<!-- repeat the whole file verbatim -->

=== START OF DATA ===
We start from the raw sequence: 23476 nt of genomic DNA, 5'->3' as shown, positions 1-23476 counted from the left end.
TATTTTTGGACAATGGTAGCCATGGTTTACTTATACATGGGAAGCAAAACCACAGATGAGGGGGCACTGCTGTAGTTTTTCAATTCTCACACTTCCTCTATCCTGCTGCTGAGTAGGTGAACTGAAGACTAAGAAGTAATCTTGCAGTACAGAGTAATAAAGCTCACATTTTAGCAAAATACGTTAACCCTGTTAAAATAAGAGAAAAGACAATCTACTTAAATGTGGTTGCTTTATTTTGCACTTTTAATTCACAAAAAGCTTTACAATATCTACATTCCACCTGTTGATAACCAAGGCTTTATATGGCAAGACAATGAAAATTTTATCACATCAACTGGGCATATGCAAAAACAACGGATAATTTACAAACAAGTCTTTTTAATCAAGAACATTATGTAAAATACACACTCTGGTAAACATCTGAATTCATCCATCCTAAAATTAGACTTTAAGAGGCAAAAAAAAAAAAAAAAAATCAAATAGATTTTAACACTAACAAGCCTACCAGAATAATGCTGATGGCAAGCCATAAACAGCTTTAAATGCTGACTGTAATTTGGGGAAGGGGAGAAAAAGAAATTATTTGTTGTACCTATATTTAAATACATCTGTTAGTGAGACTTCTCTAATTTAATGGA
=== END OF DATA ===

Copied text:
We start from the raw sequence: 23476 nt of genomic DNA, 5'->3' as shown, positions 1-23476 counted from the left end.
TATTTTTGGACAATGGTAGCCATGGTTTACTTATACATGGGAAGCAAAACCACAGATGAGGGGGCACTGCTGTAGTTTTTCAATTCTCACACTTCCTCTATCCTGCTGCTGAGTAGGTGAACTGAAGACTAAGAAGTAATCTTGCAGTACAGAGTAATAAAGCTCACATTTTAGCAAAATACGTTAACCCTGTTAAAATAAGAGAAAAGACAATCTACTTAAATGTGGTTGCTTTATTTTGCACTTTTAATTCACAAAAAGCTTTACAATATCTACATTCCACCTGTTGATAACCAAGGCTTTATATGGCAAGACAATGAAAATTTTATCACATCAACTGGGCATATGCAAAAACAACGGATAATTTACAAACAAGTCTTTTTAATCAAGAACATTATGTAAAATACACACTCTGGTAAACATCTGAATTCATCCATCCTAAAATTAGACTTTAAGAGGCAAAAAAAAAAAAAAAAAATCAAATAGATTTTAACACTAACAAGCCTACCAGAATAATGCTGATGGCAAGCCATAAACAGCTTTAAATGCTGACTGTAATTTGGGGAAGGGGAGAAAAAGAAATTATTTGTTGTACCTATATTTAAATACATCTGTTAGTGAGACTTCTCTAATTTAATGGA